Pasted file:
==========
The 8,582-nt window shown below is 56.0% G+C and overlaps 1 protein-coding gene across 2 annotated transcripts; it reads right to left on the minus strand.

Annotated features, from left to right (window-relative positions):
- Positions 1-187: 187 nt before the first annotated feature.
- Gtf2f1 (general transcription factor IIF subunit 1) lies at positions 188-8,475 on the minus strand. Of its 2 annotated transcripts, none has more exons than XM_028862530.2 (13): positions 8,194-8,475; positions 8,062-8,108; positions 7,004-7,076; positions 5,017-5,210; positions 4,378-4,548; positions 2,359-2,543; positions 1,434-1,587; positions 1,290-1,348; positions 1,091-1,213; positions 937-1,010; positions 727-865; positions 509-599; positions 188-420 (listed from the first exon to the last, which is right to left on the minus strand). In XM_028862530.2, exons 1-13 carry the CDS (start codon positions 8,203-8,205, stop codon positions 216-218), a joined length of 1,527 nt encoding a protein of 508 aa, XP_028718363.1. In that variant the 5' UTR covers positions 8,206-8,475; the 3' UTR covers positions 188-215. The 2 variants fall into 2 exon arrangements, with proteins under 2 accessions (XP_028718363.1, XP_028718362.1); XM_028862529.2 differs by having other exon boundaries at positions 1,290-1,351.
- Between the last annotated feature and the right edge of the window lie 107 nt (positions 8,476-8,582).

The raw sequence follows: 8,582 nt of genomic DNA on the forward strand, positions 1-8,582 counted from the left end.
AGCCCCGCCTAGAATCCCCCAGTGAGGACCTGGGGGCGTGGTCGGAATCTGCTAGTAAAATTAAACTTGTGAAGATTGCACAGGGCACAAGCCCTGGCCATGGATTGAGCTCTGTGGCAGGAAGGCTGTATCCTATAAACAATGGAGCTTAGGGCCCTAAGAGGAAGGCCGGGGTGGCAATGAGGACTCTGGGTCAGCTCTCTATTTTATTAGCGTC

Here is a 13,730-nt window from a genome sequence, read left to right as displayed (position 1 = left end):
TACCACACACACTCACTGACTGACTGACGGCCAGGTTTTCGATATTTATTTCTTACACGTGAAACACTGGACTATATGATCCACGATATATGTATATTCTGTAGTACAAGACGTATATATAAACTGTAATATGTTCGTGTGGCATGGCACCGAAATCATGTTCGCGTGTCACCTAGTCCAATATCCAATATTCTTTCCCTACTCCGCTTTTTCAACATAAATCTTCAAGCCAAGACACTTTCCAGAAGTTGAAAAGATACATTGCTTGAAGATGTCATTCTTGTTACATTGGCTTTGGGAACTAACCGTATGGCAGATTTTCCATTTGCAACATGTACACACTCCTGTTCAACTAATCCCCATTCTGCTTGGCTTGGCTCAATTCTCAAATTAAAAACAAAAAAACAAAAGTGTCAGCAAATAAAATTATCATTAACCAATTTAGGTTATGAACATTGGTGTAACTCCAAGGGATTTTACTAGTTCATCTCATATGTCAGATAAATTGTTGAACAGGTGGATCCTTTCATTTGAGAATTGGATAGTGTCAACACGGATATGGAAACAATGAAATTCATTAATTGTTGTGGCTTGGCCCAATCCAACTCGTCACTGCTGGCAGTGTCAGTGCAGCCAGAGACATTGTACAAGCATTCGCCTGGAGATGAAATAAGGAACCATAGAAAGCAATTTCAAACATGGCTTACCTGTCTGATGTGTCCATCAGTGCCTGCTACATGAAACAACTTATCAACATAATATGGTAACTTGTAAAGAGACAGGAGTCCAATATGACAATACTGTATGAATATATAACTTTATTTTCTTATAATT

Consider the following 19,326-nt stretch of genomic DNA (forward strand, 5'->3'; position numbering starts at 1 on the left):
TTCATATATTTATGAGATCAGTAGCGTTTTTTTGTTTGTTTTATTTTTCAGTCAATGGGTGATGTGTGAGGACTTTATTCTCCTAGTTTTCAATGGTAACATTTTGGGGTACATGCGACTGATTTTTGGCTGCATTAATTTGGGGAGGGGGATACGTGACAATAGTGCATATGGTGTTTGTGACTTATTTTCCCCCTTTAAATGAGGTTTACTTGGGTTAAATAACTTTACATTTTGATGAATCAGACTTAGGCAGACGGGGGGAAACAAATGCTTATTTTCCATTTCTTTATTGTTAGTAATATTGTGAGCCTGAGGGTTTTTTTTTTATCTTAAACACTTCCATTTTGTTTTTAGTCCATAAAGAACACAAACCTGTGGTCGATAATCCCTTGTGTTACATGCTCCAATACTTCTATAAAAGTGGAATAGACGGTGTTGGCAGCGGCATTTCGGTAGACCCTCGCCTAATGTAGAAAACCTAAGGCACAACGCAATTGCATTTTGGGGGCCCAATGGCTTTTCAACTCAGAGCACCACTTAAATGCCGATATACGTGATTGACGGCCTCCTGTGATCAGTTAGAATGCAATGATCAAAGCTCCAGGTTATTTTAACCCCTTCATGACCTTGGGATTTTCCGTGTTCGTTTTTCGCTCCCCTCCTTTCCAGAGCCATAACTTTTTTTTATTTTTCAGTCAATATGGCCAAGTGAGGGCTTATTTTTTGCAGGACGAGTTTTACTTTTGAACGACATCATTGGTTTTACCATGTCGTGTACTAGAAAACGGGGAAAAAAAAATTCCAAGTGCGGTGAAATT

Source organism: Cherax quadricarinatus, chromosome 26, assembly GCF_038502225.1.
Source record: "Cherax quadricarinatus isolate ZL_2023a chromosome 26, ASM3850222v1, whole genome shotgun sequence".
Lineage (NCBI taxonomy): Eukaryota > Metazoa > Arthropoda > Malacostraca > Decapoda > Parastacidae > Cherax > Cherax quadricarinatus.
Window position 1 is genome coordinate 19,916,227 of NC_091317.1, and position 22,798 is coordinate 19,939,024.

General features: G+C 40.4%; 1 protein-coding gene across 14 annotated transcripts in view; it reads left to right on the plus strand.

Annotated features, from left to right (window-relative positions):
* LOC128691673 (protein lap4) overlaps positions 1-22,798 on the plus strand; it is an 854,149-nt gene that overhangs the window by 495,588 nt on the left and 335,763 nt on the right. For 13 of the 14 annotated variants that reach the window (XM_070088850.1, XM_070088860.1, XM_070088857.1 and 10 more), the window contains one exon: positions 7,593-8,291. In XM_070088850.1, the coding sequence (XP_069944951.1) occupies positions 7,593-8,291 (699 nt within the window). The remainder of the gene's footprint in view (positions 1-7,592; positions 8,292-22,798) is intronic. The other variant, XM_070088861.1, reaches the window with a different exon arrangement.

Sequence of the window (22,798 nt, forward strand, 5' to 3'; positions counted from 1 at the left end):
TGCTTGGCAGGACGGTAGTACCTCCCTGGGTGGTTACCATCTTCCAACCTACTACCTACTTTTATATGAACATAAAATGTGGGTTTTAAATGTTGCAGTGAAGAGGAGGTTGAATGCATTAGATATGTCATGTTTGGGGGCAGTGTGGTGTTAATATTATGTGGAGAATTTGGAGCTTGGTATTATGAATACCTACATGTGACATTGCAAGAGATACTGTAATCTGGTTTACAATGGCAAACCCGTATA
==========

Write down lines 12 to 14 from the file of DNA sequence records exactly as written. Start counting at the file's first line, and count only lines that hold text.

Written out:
Source organism: Cherax quadricarinatus, chromosome 26, assembly GCF_038502225.1.
Source record: "Cherax quadricarinatus isolate ZL_2023a chromosome 26, ASM3850222v1, whole genome shotgun sequence".
Lineage (NCBI taxonomy): Eukaryota > Metazoa > Arthropoda > Malacostraca > Decapoda > Parastacidae > Cherax > Cherax quadricarinatus.